Q And A with the showrunner who adapted the movie to Television.
So, can you talk about—I mean obviously this isn’t the same story as the original. But is it sort of like a sequel, or is it just in the realm of the original story? Can you talk about that and how it’s similar to the original?
Rupert Wyatt: Well, the inspiration, I think, derives from the source novel original by William Peter Blatty novel. What Jeremy, the creator of this show, looked to do was place the events of our show and the series into a contemporary context and, of course, the Friedkin original dealt with events that happened in the early 1970’s. So we are forty plus years after those events, but those events exist and occurred within the realms of our mythology. But we are dealing with wholly new characters.
Of course a different location, our film is set in Chicago. The similarities, I guess, are in the sense that demonic possession is something that is an event, and is a sequence of events, that begin to happen within the context of the small family unit, and also the city, the wider city as a whole. So, really, that’s where the similarities lie, specifically. Other than that, it’s a completely new narrative with new characters.
i was also going to ask why did you guys decide that now was the time to do this rather than a year ago or a year from now?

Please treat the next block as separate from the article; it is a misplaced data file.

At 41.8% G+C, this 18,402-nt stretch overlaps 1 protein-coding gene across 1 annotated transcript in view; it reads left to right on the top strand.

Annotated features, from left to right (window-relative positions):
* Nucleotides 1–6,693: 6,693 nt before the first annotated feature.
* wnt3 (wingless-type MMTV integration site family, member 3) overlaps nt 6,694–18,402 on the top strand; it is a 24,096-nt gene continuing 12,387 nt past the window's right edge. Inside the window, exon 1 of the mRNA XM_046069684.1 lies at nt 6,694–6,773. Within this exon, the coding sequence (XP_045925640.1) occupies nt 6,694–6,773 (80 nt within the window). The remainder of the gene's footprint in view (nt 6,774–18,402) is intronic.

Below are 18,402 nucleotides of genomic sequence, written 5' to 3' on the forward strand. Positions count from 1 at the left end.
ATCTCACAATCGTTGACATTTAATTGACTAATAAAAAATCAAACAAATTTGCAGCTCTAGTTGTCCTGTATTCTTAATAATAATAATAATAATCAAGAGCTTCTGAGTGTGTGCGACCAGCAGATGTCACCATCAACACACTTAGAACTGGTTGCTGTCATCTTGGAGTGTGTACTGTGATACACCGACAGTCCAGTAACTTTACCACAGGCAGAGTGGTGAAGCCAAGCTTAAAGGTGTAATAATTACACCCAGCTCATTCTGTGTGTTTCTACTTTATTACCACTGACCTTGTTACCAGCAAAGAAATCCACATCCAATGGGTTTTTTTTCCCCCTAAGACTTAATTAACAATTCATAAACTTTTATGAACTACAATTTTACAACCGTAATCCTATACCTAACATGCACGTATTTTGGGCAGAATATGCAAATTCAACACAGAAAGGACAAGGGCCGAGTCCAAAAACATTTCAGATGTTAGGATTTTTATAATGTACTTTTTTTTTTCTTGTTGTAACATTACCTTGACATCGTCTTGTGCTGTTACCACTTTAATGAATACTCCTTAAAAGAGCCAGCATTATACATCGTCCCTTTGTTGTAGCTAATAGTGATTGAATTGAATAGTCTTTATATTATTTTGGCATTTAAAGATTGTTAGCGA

Rupert Wyatt: Well, you’d have to ask Fox that question, specifically why they chose to greenlight it, but I would say from my perspective, it’s always interesting to me when the world is in a place socioeconomically or politically where there are, I guess you could say, world events that play in to the notion that evil is becoming more pervasive in our society and we as a society are dealing with things in a very real-world sense up close. Whereas 10, 15 years ago, that was less the case, we were living in more of a golden era. And I think, inevitably, what happens is entertainment and art form mirrors that.
So, the idea for me and why I was a big proponent and driver of setting the film in Chicago, because I thought it was a great ground zero for a large, historically vibrant American city that is predominantly—that has a big Catholic community. The church is very powerful there, but at the same time it is a church that is dealing with modern controversies and scandals. It is not the great institution that it once was and then on a political level there is aspects of corruption within Chicago. There has been historically, of course, going back to Al Capone. And then in terms of the violence, you only had to pick up the newspapers to see the murder rate right now is that of Los Angeles and New York combined this year.